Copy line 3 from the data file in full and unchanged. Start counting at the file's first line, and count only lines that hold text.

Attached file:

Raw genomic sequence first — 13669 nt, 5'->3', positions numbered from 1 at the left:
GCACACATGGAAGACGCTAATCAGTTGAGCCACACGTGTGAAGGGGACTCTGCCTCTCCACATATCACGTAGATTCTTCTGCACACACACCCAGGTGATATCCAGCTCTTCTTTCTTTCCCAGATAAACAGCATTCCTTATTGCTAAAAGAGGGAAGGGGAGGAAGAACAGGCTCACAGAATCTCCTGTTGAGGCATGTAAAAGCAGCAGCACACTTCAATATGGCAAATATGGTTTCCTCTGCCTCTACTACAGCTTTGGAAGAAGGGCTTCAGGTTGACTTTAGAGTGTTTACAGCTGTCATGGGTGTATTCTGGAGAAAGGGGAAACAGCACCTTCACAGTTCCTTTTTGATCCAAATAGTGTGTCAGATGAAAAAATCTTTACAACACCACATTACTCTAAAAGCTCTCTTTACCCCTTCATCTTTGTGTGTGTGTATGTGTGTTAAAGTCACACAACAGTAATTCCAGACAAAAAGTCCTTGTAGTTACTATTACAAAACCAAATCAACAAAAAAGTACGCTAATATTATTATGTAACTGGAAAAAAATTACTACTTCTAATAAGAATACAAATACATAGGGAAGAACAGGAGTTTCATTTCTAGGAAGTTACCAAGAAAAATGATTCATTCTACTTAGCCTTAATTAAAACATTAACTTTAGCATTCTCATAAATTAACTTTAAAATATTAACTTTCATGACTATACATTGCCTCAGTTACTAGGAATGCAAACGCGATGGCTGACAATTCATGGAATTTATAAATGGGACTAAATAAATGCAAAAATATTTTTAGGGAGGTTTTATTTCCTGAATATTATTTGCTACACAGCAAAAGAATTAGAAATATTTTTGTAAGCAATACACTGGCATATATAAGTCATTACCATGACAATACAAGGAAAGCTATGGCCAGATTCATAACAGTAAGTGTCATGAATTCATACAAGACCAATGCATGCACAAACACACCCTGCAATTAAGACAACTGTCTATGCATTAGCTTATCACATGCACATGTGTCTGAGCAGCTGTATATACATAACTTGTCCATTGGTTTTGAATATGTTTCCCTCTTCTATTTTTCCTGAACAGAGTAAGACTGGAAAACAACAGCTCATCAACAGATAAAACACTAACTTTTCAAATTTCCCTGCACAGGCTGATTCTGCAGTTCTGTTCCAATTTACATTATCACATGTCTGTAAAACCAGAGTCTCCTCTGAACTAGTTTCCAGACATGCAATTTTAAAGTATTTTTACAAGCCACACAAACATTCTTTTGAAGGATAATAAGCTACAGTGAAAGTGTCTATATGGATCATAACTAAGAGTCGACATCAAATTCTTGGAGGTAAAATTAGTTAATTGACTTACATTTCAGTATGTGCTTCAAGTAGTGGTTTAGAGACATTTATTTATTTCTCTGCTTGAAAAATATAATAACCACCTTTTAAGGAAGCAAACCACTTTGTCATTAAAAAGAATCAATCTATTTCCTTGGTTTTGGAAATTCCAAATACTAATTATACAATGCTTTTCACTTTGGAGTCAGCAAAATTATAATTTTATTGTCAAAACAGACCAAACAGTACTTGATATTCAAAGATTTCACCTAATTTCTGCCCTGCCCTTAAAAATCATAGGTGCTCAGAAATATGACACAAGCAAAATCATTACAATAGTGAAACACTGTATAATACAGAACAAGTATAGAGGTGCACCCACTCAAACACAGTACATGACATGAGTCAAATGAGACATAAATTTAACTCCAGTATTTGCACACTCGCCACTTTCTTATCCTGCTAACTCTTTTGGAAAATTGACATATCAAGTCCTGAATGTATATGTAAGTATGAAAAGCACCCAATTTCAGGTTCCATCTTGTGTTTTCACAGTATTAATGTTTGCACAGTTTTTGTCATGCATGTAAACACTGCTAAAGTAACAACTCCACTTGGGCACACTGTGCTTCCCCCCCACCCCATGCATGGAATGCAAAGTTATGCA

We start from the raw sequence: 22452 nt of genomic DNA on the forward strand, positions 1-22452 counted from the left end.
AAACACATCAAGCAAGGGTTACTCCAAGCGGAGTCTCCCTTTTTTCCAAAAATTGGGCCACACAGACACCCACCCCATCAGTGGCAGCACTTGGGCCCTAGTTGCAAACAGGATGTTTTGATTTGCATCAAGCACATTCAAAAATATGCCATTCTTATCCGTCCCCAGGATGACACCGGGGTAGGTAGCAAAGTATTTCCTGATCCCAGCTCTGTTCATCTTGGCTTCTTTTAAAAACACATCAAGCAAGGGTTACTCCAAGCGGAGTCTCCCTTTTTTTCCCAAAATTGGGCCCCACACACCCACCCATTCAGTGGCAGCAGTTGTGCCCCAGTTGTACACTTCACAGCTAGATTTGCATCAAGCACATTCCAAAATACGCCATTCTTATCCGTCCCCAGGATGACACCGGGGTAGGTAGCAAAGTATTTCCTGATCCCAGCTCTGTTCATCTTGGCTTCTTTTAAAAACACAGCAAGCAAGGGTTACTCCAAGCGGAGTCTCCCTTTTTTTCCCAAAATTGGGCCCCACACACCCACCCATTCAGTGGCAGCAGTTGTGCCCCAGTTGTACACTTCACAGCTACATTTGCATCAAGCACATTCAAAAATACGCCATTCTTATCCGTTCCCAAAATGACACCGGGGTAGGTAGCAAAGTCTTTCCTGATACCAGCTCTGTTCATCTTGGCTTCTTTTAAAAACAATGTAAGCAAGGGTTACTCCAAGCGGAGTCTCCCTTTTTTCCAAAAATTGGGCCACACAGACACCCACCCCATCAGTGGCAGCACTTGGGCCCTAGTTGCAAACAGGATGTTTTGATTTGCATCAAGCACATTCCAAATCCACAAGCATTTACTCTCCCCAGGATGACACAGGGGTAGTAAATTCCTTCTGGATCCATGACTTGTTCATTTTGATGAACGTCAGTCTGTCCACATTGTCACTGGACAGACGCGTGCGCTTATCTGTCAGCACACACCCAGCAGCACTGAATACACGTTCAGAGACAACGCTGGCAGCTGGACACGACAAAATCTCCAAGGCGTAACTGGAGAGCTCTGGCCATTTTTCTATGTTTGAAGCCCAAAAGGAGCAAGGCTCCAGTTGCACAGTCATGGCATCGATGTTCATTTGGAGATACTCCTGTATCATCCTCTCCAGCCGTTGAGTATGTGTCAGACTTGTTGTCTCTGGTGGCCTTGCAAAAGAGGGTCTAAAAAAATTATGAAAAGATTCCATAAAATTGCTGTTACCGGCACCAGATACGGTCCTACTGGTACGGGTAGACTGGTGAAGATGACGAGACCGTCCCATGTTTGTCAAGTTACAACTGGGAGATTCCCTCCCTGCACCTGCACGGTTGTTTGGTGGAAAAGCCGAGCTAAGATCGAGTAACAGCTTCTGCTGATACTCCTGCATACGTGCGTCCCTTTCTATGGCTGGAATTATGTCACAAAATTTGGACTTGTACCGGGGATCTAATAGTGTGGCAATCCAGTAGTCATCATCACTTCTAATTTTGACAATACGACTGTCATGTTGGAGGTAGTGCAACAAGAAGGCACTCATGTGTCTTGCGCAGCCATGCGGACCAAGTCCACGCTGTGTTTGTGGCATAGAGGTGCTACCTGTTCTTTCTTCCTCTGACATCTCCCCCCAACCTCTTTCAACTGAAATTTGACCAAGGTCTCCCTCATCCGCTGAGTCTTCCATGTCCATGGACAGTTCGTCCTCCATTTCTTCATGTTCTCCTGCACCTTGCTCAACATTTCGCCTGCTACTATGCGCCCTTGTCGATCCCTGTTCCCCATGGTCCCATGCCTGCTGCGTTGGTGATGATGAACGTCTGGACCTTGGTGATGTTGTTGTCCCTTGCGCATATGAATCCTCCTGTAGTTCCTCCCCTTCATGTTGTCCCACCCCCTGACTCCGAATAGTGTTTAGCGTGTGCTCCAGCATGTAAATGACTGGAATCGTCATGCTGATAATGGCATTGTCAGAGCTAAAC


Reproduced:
We start from the raw sequence: 22452 nt of genomic DNA on the forward strand, positions 1-22452 counted from the left end.